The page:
Given the recent political turmoil, with Brexit, terrorist outrages and leadership elections all over the place, it’s easy to feel unsettled. This sense of unease can have knock-on consequences on our ability to be creative and come up with new ideas, even in the nominally separate world of R&D.
However, I find it helps to remember that times of change, uncertainty and “failure” are also times of opportunity and new ideas. When hard at work managing a big R&D project, just as when campaigning for or against Brexit, it’s only human nature to be 100% focussed on the rightness of what one is trying to achieve. Warning voices get ignored. Dissent is unwelcome.
If the project “fails” or your campaign loses in the polls, again its only human to feel gutted. However, it’s very noticeable that the most successful innovators, and the most successful R&D managers are those that succeed in turning the “failure” into the seeds of future successes.
They ask “why?” .. genuinely interested in discovering the true root causes for their “failure”, and they act on what they find. For example the Brexit vote opened the establishment’s eyes to the massive levels of discontent that they’d been ignoring. Within a month we had a new prime minister.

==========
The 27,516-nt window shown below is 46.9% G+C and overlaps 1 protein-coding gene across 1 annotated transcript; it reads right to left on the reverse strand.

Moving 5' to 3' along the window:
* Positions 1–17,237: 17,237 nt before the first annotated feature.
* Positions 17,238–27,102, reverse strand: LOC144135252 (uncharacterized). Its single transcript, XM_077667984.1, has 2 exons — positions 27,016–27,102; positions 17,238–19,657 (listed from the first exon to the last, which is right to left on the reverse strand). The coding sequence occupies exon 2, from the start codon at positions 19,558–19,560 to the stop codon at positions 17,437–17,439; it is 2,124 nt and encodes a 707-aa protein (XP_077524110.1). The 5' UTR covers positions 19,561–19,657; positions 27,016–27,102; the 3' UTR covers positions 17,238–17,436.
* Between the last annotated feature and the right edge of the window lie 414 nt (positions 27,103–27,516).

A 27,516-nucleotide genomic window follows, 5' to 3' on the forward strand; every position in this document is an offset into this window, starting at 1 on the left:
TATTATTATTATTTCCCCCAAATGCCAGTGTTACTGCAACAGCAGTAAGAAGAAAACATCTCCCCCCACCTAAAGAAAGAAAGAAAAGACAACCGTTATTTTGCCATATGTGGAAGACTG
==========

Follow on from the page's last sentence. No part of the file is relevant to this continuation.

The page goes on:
They ask “how can we make something good from this?” They overcome their disappointment, and look for the positive in the unwelcome outcome. For example, Post-it notes were the result of a failed superglue. Penicillin the result of a contaminated Agar plate.
They recognise that, as one manager told me when I was surveying cultures in highly innovative companies, “the only failure is failure to learn”